A recent paper included in the Proceedings of the Institution of Civil Engineers (Mason, 2010), focused on African correlations. This article is based on the ICE paper but also gives some other examples.

Lake Victoria – East Africa

At 67,000km² and bordered by Kenya, Uganda and Tanzania, Lake Victoria is the third largest lake in the world. Its catchment is nearly the size of the UK. From 1900 to around 1960, Lake Victoria levels oscillated fairly constantly about a Jinja gauge level of +11m. But a dramatic rise in lake levels throughout East Africa occurred in the early 1960s, including those of Lake Victoria.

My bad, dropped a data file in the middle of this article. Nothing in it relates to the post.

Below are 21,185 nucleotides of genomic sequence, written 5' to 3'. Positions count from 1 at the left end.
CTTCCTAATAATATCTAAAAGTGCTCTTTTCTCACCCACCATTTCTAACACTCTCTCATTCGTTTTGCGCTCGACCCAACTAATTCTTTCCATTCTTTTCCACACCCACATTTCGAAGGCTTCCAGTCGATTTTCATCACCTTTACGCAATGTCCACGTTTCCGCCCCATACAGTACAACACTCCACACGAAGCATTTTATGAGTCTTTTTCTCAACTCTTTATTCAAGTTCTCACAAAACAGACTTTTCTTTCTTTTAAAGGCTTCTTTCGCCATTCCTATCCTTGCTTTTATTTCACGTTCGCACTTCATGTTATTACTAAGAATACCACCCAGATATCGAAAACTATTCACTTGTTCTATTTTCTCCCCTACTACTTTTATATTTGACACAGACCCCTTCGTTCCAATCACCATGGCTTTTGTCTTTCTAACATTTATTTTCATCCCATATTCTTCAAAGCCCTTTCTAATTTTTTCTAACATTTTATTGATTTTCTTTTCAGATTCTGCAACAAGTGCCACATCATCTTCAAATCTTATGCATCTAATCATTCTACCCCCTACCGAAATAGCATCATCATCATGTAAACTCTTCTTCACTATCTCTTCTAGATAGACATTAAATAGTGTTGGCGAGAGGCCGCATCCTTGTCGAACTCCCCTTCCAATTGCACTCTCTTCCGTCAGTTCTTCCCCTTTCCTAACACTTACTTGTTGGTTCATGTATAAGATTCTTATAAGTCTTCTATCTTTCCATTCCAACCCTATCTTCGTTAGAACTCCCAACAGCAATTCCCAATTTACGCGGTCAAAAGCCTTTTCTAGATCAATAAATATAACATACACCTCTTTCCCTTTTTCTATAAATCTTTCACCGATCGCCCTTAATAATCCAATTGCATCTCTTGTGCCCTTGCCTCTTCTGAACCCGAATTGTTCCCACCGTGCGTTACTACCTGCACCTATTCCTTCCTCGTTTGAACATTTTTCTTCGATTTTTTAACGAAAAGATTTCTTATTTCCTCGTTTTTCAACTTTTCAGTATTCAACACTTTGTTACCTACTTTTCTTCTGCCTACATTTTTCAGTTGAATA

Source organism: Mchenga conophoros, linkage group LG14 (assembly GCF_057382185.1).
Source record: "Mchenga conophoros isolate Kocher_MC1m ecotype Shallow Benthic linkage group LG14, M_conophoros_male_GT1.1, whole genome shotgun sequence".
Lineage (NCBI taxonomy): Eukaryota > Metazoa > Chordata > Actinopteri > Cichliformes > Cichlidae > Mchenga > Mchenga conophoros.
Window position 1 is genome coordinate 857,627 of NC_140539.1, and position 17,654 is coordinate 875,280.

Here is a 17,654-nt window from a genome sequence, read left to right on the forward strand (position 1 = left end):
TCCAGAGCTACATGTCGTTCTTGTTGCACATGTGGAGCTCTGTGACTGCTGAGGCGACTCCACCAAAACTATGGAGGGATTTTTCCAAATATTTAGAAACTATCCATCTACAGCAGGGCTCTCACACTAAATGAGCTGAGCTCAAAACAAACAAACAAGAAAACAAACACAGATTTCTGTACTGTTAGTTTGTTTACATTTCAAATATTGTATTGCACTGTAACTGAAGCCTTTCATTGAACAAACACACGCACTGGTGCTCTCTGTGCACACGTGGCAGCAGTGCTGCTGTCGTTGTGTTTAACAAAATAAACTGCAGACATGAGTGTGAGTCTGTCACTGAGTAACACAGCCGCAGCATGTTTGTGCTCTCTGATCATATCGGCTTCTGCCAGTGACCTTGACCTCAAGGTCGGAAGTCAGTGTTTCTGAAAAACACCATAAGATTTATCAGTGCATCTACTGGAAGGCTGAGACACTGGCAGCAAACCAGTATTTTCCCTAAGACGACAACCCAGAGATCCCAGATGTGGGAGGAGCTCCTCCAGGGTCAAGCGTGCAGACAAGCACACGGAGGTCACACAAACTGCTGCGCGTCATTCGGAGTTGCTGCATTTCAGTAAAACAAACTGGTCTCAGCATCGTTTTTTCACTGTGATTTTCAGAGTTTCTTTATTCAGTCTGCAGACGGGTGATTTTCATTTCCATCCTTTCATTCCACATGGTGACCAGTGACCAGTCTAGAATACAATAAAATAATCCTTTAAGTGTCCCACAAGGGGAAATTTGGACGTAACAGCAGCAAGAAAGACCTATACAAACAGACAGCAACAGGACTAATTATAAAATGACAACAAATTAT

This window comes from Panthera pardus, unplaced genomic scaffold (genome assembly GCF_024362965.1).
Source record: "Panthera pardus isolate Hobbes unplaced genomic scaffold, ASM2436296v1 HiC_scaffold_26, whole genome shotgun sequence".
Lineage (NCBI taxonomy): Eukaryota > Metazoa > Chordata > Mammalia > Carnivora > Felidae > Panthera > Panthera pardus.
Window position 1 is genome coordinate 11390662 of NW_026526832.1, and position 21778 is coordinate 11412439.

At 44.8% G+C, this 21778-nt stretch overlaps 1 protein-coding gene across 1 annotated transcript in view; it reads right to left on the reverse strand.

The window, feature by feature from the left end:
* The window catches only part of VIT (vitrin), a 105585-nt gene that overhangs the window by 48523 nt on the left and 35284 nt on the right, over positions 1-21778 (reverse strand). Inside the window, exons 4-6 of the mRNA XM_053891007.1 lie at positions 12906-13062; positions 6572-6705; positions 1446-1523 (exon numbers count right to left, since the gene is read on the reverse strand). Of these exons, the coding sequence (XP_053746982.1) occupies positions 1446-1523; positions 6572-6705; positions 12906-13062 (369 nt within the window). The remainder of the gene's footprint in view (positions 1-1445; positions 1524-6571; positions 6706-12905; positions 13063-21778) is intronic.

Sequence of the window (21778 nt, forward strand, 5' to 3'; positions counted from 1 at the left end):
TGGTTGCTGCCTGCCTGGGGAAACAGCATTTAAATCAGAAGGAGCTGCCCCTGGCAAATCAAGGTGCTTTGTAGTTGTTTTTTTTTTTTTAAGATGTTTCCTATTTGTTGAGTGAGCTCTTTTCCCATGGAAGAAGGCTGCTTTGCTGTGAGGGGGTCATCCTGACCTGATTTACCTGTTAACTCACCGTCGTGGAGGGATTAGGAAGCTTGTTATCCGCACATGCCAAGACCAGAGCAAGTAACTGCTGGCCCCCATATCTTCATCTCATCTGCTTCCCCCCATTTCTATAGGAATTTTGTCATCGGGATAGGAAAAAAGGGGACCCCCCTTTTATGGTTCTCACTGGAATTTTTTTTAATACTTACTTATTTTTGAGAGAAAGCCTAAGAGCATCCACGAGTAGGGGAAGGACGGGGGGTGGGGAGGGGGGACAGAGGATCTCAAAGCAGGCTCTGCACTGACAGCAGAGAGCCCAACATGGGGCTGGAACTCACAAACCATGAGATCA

The lake discharges into the Nile system via the Owen Falls hydropower station. The writer was involved in refurbishing the works at Owen Falls in the 1990s and revisited an apparent solar correlation with Lake levels observed back in the early 1900s. The resulting analyses showed not only a falling lake level after 1964 but also an oscillation around that falling trend which, again, appeared to demonstrate a solar correlation, (Mason 1993, 2006a) [see Figures 1 and 2].

The falling trend in Lake level meant that the new Kiira hydropower station commissioned in 2000 did not, in fact, produce any long-term, additional energy for Uganda. The predictable fall in Lake levels coupled with some over-abstraction led to a temporary halt of generation at Kiira in 2007.